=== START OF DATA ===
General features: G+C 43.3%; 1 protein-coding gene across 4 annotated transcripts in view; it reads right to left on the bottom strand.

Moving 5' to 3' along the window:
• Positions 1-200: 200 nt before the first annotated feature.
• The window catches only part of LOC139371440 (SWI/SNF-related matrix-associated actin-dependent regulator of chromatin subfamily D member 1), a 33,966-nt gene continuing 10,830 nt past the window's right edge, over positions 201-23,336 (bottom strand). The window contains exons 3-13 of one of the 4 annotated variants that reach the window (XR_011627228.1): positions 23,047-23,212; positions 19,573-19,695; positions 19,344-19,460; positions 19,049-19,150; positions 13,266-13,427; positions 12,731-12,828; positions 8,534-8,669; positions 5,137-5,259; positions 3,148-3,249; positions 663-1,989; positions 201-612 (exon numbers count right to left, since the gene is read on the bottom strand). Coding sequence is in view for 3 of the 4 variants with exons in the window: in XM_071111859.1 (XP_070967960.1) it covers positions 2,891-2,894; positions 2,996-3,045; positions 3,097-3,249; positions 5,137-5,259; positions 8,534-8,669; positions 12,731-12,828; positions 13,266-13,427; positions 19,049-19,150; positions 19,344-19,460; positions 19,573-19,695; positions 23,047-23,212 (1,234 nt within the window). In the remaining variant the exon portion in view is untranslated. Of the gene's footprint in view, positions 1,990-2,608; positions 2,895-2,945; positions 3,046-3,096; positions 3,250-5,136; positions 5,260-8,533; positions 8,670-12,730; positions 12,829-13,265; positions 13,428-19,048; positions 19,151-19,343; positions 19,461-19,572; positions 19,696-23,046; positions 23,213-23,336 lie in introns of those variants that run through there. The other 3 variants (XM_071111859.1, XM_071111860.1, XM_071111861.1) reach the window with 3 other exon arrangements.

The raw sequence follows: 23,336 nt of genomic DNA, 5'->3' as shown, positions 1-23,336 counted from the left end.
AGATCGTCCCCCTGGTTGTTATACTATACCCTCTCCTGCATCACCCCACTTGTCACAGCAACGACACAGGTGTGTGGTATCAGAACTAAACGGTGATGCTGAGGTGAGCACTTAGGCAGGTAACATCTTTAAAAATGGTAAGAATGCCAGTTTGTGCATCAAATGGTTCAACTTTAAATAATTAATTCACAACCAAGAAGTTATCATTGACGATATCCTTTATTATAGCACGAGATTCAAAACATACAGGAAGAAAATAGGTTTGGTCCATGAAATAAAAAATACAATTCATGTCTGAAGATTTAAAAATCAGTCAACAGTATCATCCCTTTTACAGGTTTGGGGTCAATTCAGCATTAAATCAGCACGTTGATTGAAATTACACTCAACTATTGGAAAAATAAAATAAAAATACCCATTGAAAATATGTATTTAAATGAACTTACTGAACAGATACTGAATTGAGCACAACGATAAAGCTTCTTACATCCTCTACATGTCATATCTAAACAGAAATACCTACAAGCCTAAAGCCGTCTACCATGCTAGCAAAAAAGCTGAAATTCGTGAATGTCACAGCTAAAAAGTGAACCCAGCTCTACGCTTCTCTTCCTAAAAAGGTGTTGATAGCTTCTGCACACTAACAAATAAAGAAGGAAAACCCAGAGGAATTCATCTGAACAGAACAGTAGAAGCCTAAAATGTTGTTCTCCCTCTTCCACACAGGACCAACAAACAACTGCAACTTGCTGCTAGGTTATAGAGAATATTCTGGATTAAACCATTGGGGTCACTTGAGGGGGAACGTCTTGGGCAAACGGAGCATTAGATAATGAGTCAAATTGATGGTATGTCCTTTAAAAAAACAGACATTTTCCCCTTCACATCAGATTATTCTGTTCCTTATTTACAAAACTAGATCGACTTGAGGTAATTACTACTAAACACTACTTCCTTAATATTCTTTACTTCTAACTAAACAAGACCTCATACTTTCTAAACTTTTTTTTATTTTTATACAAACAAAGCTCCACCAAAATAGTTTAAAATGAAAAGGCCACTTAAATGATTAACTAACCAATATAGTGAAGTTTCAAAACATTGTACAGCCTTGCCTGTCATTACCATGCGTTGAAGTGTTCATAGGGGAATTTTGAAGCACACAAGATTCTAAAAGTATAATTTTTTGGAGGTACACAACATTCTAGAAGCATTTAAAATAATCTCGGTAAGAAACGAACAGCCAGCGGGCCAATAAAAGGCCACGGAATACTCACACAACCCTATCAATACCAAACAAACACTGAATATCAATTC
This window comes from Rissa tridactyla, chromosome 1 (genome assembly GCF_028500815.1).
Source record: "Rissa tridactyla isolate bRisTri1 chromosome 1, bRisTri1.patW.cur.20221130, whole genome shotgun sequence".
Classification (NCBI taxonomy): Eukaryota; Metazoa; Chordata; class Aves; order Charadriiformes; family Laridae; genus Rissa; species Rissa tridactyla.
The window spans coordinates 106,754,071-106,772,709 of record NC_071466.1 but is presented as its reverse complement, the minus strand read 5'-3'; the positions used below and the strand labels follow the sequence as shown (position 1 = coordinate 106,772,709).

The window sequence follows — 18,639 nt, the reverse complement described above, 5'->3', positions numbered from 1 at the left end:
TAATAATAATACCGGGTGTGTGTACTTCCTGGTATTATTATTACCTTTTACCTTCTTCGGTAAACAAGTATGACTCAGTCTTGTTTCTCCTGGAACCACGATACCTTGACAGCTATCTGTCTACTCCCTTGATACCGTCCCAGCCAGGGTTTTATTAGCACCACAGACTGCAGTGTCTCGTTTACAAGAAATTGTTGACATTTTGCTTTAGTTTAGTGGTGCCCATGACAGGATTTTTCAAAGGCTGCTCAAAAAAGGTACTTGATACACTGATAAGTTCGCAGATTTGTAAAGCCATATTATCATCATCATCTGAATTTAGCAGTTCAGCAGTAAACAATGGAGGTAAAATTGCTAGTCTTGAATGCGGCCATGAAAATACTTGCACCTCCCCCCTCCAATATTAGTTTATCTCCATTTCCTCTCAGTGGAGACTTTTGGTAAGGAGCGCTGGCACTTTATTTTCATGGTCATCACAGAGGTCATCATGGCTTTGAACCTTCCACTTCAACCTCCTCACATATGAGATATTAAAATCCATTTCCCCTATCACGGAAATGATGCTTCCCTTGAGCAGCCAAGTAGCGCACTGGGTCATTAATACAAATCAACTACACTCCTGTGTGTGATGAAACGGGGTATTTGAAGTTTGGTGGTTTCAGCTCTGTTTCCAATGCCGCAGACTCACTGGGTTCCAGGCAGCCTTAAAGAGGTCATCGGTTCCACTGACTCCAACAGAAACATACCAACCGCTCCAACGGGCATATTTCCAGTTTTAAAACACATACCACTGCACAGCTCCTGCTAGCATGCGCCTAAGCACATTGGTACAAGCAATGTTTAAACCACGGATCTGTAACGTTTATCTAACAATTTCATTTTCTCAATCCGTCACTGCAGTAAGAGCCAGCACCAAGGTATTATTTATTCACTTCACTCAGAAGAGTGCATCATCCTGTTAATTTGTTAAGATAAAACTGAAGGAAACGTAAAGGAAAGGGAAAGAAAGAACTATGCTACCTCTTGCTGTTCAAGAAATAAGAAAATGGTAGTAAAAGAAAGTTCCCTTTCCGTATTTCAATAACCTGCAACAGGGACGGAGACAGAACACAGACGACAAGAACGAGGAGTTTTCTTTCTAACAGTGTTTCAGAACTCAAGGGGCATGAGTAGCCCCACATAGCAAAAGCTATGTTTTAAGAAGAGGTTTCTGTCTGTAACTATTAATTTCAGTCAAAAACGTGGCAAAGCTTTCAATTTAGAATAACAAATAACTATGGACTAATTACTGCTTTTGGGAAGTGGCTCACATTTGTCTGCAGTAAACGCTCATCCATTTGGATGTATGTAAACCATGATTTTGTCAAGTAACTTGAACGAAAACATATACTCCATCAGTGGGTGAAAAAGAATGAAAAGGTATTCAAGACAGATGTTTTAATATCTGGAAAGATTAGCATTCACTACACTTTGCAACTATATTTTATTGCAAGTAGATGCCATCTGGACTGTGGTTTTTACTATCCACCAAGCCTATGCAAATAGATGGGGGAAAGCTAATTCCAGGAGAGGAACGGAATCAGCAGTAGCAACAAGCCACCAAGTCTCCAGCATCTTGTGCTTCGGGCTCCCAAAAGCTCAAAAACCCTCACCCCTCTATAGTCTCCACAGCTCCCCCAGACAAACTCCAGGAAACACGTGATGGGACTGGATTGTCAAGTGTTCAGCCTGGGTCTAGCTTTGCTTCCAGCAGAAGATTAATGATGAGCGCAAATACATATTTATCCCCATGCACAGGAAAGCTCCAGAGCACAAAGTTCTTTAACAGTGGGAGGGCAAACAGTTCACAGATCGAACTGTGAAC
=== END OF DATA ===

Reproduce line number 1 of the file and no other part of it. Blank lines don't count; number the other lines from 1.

General features: G+C 43.3%; 1 protein-coding gene across 4 annotated transcripts in view; it reads right to left on the bottom strand.